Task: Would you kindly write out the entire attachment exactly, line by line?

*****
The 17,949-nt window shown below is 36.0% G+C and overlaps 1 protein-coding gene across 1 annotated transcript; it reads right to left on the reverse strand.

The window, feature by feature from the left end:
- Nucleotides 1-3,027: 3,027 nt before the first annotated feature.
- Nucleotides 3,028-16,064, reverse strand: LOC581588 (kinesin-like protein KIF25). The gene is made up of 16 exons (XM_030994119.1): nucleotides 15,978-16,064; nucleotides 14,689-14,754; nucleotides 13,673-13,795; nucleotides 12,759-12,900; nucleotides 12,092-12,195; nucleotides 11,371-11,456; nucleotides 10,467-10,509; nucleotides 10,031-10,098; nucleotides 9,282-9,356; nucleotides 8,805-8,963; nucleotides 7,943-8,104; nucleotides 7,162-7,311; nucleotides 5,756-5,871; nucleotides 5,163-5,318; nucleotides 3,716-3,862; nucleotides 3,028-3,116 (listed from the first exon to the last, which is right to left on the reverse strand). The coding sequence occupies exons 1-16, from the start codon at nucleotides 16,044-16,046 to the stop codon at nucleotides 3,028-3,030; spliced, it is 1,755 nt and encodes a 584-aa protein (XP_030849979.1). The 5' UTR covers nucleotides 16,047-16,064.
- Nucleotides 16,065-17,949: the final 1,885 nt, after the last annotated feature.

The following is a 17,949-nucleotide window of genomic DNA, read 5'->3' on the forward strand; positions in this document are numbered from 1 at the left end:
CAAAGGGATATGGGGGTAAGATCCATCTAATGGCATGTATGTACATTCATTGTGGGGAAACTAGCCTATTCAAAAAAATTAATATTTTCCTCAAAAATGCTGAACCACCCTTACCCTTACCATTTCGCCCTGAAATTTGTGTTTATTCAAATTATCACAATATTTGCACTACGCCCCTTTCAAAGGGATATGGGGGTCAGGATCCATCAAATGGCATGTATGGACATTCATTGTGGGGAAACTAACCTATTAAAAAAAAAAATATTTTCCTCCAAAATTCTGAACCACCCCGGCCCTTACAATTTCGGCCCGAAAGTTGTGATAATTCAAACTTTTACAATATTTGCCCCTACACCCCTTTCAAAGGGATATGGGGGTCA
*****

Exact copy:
The 17,949-nt window shown below is 36.0% G+C and overlaps 1 protein-coding gene across 1 annotated transcript; it reads right to left on the reverse strand.

The window, feature by feature from the left end:
- Nucleotides 1-3,027: 3,027 nt before the first annotated feature.
- Nucleotides 3,028-16,064, reverse strand: LOC581588 (kinesin-like protein KIF25). The gene is made up of 16 exons (XM_030994119.1): nucleotides 15,978-16,064; nucleotides 14,689-14,754; nucleotides 13,673-13,795; nucleotides 12,759-12,900; nucleotides 12,092-12,195; nucleotides 11,371-11,456; nucleotides 10,467-10,509; nucleotides 10,031-10,098; nucleotides 9,282-9,356; nucleotides 8,805-8,963; nucleotides 7,943-8,104; nucleotides 7,162-7,311; nucleotides 5,756-5,871; nucleotides 5,163-5,318; nucleotides 3,716-3,862; nucleotides 3,028-3,116 (listed from the first exon to the last, which is right to left on the reverse strand). The coding sequence occupies exons 1-16, from the start codon at nucleotides 16,044-16,046 to the stop codon at nucleotides 3,028-3,030; spliced, it is 1,755 nt and encodes a 584-aa protein (XP_030849979.1). The 5' UTR covers nucleotides 16,047-16,064.
- Nucleotides 16,065-17,949: the final 1,885 nt, after the last annotated feature.

The following is a 17,949-nucleotide window of genomic DNA, read 5'->3' on the forward strand; positions in this document are numbered from 1 at the left end:
CAAAGGGATATGGGGGTAAGATCCATCTAATGGCATGTATGTACATTCATTGTGGGGAAACTAGCCTATTCAAAAAAATTAATATTTTCCTCAAAAATGCTGAACCACCCTTACCCTTACCATTTCGCCCTGAAATTTGTGTTTATTCAAATTATCACAATATTTGCACTACGCCCCTTTCAAAGGGATATGGGGGTCAGGATCCATCAAATGGCATGTATGGACATTCATTGTGGGGAAACTAACCTATTAAAAAAAAAAATATTTTCCTCCAAAATTCTGAACCACCCCGGCCCTTACAATTTCGGCCCGAAAGTTGTGATAATTCAAACTTTTACAATATTTGCCCCTACACCCCTTTCAAAGGGATATGGGGGTCA